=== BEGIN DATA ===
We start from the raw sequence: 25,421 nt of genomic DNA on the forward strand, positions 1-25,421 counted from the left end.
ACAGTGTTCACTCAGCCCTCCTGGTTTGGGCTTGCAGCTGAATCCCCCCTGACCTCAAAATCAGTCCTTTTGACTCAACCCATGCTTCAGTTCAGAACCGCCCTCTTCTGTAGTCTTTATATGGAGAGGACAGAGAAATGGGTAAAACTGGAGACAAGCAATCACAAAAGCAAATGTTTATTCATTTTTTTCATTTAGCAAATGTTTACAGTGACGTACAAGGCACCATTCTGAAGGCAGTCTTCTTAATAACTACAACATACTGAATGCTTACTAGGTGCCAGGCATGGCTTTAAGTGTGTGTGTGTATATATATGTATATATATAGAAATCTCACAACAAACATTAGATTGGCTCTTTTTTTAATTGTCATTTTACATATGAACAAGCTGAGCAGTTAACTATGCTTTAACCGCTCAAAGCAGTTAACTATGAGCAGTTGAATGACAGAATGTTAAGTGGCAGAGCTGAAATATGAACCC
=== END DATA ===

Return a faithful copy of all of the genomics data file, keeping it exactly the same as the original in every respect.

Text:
We start from the raw sequence: 25,421 nt of genomic DNA on the forward strand, positions 1-25,421 counted from the left end.
ACAGTGTTCACTCAGCCCTCCTGGTTTGGGCTTGCAGCTGAATCCCCCCTGACCTCAAAATCAGTCCTTTTGACTCAACCCATGCTTCAGTTCAGAACCGCCCTCTTCTGTAGTCTTTATATGGAGAGGACAGAGAAATGGGTAAAACTGGAGACAAGCAATCACAAAAGCAAATGTTTATTCATTTTTTTCATTTAGCAAATGTTTACAGTGACGTACAAGGCACCATTCTGAAGGCAGTCTTCTTAATAACTACAACATACTGAATGCTTACTAGGTGCCAGGCATGGCTTTAAGTGTGTGTGTGTATATATATGTATATATATAGAAATCTCACAACAAACATTAGATTGGCTCTTTTTTTAATTGTCATTTTACATATGAACAAGCTGAGCAGTTAACTATGCTTTAACCGCTCAAAGCAGTTAACTATGAGCAGTTGAATGACAGAATGTTAAGTGGCAGAGCTGAAATATGAACCC